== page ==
Days before his inauguration, President-elect Joe Biden outlined an agenda for COVID-19 relief and economic recovery that includes federal aid for health care expenses, such as providing subsidized COBRA coverage.
The relief and stimulus proposals in Biden’s $1.9 trillion American Rescue Plan package range from asking Congress for additional $1,400 checks for low- and middle-income wage earners to reimbursing employers with 500 or fewer employees for providing paid leave. Other provisions focus on helping consumers with health care expenses.
According to a Jan. 14 fact sheet from the Biden-Harris transition team, the new administration will immediately ask Congress to:
“Roughly two to three million people lost employer-sponsored health insurance between March and September, and even families who have maintained coverage may struggle to pay premiums and afford care,” according to the transition team’s fact sheet. “Together, these policies would reduce premiums for more than 10 million people and reduce the ranks of the uninsured by millions more.”
Employers may require terminated workers who choose to continue coverage under the employer-sponsored health plan for up to 18 months to pay for COBRA coverage, with premiums limited to the full cost of the coverage plus a 2 percent administration charge. That cost, however, is not affordable for many newly unemployed workers.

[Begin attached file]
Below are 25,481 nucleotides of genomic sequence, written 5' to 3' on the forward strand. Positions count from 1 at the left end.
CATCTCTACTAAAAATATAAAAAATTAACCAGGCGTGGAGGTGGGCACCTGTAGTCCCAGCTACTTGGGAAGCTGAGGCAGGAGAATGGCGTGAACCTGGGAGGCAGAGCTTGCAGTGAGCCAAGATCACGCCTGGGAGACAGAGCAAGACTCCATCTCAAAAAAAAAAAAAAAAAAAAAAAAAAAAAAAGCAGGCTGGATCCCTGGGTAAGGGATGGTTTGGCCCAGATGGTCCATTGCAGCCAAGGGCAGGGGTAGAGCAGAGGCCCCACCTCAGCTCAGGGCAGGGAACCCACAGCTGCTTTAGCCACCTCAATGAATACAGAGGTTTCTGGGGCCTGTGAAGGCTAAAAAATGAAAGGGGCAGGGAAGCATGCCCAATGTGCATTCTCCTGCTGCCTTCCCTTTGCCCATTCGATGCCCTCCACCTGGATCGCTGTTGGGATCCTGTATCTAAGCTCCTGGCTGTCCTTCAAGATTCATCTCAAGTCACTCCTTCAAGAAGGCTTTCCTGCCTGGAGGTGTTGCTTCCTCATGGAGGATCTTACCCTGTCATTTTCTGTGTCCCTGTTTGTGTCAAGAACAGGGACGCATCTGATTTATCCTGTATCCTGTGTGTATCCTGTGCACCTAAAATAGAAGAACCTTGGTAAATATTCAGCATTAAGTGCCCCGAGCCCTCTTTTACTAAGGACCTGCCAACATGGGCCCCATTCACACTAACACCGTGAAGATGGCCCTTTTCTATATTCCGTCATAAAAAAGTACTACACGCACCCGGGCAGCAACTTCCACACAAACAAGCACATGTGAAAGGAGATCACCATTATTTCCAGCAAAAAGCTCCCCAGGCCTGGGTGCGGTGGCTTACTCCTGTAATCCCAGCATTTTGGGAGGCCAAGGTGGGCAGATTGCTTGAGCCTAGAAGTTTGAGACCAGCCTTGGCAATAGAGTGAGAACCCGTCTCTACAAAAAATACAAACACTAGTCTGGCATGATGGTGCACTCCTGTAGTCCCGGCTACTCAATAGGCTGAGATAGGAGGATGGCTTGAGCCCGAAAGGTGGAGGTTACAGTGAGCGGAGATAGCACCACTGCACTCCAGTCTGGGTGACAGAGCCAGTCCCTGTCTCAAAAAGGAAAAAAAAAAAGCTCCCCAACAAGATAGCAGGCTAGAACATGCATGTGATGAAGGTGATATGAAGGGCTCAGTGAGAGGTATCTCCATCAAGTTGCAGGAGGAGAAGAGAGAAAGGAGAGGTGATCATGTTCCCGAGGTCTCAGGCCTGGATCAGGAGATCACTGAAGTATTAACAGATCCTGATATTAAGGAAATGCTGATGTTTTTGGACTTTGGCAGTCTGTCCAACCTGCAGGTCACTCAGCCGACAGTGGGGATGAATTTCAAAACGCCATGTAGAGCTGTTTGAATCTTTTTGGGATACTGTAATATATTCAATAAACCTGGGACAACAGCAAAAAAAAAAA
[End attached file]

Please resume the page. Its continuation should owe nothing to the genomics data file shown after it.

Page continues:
During the pandemic, some employers are choosing to pay for the COBRA coverage of former employees who were laid off, or to do so for current employees who lost group health plan coverage when they were furloughed or had their hours reduced.
Last April, the Department of Labor and the IRS issued regulations extending the deadlines for COBRA notices, elections and premium payments from March 1, 2020, until 60 days after the end of the ongoing COVID-19 national emergency. “While the usual statutory penalties for COBRA violations should not apply [for now], failing to notify COBRA-qualified beneficiaries of their rights may increase the likelihood of a breach of fiduciary duty claim,” Emily Meyer, an attorney with Cohen & Buckman in New York City, wrote in November.
Among other health care-related agenda items, the new administration will ask Congress to:
The fate of the health care provisions is uncertain at this time. Congressional Democrats welcomed Biden’s proposals. Rep. Steven Horsford, D-Nev., for instance, issued a statement saying he was “glad to see that the plan provides critical subsidies [for COBRA and ACA plans] to help American families access health care during this critical time.”
Republicans have criticized the extent of the new proposals, estimated to cost an addition $1.9 trillion over existing relief. Efforts by Congress “should be strategic, focusing on families and small businesses in need,” said Sen. Rick Scott, R-Fla.